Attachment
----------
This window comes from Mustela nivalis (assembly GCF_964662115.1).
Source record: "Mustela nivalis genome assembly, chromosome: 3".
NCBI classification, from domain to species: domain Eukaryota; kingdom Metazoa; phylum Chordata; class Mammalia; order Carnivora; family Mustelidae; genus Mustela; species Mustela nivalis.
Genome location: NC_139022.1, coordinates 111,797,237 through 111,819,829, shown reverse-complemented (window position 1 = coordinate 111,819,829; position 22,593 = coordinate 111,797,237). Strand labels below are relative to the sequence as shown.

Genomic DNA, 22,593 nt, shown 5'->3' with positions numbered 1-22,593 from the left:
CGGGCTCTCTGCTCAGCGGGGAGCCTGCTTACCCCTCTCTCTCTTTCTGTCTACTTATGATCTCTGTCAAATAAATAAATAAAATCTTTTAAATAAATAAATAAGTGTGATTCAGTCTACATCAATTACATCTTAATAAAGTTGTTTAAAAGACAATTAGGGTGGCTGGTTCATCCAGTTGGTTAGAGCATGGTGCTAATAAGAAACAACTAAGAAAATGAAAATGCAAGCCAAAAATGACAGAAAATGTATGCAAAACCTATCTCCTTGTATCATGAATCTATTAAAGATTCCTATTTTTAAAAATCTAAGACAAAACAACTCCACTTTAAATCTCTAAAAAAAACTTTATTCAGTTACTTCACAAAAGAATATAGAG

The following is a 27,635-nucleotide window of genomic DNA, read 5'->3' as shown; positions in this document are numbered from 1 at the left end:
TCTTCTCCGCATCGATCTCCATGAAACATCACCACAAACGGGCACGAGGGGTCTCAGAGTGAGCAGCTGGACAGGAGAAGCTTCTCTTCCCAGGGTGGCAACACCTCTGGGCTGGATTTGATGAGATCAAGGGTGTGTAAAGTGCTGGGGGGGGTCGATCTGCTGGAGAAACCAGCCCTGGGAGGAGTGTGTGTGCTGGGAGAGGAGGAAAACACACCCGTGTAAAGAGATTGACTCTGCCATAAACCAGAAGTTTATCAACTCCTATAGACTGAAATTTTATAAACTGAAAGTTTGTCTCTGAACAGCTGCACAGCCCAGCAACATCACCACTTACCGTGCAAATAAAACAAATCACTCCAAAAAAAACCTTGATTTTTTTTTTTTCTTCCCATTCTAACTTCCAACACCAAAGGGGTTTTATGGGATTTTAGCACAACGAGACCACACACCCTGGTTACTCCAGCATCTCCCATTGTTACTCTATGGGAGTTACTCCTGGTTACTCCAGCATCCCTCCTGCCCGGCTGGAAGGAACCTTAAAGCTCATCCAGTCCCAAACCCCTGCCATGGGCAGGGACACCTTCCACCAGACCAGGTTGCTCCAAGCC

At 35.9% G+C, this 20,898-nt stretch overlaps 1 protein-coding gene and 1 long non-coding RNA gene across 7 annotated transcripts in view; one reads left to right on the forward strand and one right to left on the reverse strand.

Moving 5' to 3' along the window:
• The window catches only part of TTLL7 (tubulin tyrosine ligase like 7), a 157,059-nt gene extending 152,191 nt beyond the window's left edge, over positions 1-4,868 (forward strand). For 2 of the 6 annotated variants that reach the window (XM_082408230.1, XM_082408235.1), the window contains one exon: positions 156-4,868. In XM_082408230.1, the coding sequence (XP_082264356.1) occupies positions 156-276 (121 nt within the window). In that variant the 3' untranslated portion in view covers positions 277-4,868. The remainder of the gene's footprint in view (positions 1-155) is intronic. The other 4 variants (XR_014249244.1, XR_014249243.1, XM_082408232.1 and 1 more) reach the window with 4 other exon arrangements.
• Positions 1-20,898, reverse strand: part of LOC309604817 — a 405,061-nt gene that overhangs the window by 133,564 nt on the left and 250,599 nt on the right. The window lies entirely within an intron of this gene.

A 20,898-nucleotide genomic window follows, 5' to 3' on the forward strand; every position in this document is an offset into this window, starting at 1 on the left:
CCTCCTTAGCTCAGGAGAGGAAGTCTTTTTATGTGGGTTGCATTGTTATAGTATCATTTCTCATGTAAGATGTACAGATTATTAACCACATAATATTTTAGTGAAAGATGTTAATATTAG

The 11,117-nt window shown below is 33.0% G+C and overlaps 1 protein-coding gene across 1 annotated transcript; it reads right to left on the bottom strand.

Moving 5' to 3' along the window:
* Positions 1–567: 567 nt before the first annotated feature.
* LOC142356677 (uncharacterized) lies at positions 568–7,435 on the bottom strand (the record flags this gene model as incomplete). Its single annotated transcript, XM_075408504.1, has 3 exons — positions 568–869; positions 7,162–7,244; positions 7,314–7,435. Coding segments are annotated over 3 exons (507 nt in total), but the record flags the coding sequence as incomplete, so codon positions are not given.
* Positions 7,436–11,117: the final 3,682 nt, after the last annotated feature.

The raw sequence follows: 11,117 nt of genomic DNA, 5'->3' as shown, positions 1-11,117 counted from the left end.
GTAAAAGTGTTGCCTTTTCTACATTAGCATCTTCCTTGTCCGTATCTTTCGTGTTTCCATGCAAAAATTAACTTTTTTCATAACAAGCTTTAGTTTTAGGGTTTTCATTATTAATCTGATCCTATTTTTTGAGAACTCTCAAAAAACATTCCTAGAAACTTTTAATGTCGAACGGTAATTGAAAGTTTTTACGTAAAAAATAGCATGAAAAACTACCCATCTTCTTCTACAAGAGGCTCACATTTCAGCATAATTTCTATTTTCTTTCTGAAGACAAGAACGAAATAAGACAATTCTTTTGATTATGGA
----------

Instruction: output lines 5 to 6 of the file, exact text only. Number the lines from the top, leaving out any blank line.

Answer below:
Genomic DNA, 22,593 nt, shown 5'->3' with positions numbered 1-22,593 from the left:
CGGGCTCTCTGCTCAGCGGGGAGCCTGCTTACCCCTCTCTCTCTTTCTGTCTACTTATGATCTCTGTCAAATAAATAAATAAAATCTTTTAAATAAATAAATAAGTGTGATTCAGTCTACATCAATTACATCTTAATAAAGTTGTTTAAAAGACAATTAGGGTGGCTGGTTCATCCAGTTGGTTAGAGCATGGTGCTAATAAGAAACAACTAAGAAAATGAAAATGCAAGCCAAAAATGACAGAAAATGTATGCAAAACCTATCTCCTTGTATCATGAATCTATTAAAGATTCCTATTTTTAAAAATCTAAGACAAAACAACTCCACTTTAAATCTCTAAAAAAAACTTTATTCAGTTACTTCACAAAAGAATATAGAG